How do you choose a selection of pieces from over 8,000 artworks? If you’re Ryan Gander, you identify all of the figurative sculptures that appear to be looking at something, and then pair them with pieces featuring the colour blue. This is how the leading British artist has tackled his role as curator of an exhibition to celebrate the 70th anniversary of the Arts Council Collection, a prodigious, internationally significant assemblage of work by UK-based artists. The result is Night in the Museum (no echo of the Ben Stiller film intended), which opened at Yorkshire Sculpture Park in July.
The exhibition features thirty different artists, including David Hockney, Angela Bulloch, Henry Moore, Rebecca Warren, Ben Nicholson, Matthew Darbyshire (who had a solo exhibition at Manchester Art Gallery in 2015) and more. But why figurative sculptures? And why the colour blue? Here Gander is subverting traditional roles within the gallery, so that the art object becomes a spectator and, in some ways, curator – as though the view they’ve taken is one they’d chosen. The sculptures join the onlookers, whilst also appearing to have taken part in the selection process, thereby interrupting an easy, passive categorisation of art as object.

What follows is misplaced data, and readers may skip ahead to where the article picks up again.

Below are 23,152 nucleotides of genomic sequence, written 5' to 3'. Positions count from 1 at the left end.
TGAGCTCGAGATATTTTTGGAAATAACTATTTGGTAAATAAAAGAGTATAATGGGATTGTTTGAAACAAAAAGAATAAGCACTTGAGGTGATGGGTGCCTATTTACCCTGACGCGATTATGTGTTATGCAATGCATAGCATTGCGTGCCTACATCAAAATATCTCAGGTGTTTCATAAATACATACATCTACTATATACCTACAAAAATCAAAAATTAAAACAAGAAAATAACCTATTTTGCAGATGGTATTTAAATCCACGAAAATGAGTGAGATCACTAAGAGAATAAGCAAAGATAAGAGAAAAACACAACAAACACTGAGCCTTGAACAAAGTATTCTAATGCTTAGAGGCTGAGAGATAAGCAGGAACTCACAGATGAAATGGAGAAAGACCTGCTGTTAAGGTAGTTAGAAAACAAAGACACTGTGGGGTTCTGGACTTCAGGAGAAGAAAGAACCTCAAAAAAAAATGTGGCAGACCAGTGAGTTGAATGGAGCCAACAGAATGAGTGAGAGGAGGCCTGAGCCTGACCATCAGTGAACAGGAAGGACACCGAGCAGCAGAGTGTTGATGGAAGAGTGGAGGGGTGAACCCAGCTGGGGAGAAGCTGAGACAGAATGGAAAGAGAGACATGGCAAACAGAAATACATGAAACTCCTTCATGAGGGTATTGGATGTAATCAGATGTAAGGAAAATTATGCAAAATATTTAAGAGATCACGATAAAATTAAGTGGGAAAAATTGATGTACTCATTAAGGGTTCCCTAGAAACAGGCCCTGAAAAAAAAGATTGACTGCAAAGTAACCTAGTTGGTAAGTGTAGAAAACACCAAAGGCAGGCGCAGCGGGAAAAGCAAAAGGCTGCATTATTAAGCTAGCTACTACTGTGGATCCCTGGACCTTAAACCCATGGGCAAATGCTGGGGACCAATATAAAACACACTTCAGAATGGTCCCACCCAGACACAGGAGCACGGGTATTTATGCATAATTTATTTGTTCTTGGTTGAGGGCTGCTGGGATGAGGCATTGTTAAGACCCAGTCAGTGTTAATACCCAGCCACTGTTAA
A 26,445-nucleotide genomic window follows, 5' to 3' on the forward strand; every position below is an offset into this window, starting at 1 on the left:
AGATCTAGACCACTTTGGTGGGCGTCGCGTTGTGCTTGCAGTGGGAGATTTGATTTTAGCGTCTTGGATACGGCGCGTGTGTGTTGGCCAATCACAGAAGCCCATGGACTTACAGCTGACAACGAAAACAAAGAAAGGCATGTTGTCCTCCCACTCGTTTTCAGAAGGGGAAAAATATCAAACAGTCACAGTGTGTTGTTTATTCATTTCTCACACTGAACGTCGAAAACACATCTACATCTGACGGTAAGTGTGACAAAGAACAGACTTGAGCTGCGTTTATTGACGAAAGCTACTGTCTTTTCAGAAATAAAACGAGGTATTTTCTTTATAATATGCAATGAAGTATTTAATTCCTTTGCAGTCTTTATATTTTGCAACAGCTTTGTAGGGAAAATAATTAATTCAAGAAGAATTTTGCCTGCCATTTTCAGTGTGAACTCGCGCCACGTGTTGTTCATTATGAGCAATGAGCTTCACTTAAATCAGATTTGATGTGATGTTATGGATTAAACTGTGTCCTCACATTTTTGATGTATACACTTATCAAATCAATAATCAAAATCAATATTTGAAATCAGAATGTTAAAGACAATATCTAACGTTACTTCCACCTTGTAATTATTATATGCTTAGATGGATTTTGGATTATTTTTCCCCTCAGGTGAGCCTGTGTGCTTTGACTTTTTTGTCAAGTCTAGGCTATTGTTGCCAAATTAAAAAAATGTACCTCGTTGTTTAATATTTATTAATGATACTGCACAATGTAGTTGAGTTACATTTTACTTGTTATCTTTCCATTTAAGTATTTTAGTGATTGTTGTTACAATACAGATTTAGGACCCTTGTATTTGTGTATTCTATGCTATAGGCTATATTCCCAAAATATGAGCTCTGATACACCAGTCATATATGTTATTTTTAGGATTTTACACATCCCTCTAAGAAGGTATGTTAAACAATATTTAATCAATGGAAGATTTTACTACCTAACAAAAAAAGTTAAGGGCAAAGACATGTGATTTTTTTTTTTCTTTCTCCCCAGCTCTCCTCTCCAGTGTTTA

“When I look at sculptures of the human figure I am frequently left thinking of all the things that they’ve seen,” explains Gander. “This is the world of the silent onlooker.” It’s also a world in which the colour blue is a focus point; only one artwork turns her back on it. She is Gander’s own contribution to the exhibition, a characteristically playful reimagining of Edgar Degas’ famous bronze figurine The Little Fourteen-Year-Old Dancer in various situations and stages of life. You’ll find her in a side room, a kind of inversion of an exhibition that thinks about how we see art, and what the art itself is looking at.